The many short legs of a millipede provide thrust for burrowing as the leg movements follow a wave along the body.

“A millipede advances along a twig. Although renowned for the number of their legs, even the longest millipedes have only about 680 legs, and most species have far fewer. You might expect that an animal with so many legs would move very fast, but the millipede’s legs are so short and its fat body so close to the ground that its legs take only short strides at a time. Nevertheless, they can deliver considerable thrust, and millipedes are strong enough to burrow into the ground very efficiently…The leg movement of the millipede occurs in a wave along the body: certain groups of legs are moving forwards as others are thrusting backwards. At any given time there are always some legs in contact with the ground at intervals along its body.” (Foy and Oxford Scientific Films 1982:45)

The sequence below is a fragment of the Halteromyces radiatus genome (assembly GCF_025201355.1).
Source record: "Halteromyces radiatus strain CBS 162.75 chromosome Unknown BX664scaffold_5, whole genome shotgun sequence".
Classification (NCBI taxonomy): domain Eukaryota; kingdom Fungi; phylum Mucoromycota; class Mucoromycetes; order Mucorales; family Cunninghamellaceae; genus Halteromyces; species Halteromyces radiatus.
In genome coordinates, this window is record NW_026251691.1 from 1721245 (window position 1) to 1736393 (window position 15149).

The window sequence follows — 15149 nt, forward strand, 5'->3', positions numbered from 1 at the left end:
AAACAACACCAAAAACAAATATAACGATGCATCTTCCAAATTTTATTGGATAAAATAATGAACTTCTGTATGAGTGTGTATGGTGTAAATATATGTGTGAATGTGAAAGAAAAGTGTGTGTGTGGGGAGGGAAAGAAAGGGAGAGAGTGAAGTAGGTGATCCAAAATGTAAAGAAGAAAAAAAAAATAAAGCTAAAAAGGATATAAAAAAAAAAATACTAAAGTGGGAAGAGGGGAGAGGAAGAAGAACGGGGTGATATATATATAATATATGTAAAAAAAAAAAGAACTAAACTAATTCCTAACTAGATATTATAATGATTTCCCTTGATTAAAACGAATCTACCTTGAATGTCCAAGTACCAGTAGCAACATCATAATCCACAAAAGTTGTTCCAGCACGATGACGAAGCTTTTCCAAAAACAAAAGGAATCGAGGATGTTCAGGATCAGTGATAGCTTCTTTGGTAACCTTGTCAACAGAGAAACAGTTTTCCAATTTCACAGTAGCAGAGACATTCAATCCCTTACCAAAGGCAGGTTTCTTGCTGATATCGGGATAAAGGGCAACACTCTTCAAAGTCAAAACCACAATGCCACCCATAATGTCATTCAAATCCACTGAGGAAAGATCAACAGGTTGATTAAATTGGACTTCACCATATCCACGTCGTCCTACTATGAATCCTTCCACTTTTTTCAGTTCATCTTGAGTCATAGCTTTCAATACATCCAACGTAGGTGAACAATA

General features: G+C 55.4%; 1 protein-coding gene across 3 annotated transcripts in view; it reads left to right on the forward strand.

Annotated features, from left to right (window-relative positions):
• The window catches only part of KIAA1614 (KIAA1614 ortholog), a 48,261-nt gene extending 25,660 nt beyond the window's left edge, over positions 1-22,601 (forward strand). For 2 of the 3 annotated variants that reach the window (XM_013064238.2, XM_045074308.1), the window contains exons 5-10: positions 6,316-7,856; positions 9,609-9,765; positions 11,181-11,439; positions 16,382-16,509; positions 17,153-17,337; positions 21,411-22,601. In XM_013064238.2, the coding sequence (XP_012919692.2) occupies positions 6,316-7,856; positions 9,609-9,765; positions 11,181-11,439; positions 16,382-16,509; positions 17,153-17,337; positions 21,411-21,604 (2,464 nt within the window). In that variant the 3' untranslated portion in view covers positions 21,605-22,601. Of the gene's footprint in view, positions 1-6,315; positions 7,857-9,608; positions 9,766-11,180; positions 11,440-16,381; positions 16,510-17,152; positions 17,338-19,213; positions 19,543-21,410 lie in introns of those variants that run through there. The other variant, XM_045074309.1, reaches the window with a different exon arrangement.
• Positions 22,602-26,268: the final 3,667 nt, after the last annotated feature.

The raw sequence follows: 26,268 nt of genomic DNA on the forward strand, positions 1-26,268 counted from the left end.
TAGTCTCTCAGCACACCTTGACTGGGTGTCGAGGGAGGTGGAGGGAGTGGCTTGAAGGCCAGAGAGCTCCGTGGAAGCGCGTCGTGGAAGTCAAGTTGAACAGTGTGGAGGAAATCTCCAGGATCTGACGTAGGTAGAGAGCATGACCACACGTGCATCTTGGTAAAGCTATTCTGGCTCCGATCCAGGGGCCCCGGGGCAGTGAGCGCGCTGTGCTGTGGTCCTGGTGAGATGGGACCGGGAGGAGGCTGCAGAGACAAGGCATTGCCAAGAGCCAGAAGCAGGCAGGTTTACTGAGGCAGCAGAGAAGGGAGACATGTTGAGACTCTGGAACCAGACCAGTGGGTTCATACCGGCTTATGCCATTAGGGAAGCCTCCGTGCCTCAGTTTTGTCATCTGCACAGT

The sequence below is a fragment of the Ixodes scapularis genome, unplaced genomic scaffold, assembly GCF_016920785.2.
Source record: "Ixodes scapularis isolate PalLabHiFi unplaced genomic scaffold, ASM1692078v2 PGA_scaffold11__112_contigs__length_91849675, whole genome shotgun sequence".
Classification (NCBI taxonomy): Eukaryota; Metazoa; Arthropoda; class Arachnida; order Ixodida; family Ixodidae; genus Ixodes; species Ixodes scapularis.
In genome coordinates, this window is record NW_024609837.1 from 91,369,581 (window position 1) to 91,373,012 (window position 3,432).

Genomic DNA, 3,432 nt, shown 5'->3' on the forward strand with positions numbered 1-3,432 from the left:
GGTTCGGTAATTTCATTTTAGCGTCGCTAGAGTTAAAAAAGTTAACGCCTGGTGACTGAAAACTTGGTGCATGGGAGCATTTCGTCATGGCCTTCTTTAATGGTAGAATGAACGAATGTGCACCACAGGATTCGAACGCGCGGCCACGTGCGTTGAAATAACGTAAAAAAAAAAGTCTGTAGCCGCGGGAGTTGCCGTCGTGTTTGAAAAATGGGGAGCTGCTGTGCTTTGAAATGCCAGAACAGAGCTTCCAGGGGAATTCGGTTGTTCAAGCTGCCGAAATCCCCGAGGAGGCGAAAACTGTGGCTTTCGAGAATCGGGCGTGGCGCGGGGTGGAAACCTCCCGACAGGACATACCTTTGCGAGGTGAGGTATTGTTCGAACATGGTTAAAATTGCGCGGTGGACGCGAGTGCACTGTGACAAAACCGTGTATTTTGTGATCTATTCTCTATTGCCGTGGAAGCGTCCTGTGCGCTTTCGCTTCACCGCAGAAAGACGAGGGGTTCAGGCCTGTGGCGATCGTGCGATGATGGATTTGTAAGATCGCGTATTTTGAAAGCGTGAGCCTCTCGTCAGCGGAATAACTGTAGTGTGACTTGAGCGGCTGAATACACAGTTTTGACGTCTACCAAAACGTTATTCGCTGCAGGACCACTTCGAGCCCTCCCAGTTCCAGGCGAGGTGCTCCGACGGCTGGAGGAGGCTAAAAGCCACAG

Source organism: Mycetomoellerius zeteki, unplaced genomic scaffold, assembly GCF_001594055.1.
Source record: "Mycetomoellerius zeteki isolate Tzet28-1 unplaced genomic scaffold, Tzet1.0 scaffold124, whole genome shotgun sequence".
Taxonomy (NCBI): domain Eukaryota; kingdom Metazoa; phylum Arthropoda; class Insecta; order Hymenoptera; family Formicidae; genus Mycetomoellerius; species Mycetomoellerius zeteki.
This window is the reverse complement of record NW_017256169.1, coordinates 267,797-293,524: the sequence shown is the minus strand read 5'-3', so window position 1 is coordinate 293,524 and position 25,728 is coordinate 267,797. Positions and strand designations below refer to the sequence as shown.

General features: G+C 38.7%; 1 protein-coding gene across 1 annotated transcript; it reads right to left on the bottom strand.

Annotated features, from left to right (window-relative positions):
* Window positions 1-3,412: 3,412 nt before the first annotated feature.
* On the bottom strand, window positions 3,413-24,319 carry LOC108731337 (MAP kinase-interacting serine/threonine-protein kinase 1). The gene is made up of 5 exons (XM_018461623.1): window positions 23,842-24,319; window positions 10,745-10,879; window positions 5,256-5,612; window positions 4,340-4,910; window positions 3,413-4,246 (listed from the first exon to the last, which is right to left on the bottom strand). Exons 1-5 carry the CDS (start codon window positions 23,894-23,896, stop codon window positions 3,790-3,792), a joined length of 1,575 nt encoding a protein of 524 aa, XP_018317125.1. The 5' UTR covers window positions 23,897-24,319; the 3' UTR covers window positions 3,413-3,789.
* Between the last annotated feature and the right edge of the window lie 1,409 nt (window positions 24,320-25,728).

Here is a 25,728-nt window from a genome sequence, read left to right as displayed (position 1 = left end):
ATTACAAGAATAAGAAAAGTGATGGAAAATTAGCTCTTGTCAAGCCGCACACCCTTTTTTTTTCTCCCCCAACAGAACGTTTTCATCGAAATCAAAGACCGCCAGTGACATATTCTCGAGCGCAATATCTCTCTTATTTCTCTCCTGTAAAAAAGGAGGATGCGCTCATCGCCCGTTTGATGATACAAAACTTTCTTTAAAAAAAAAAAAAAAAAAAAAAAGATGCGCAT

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Last Updated October 26, 2016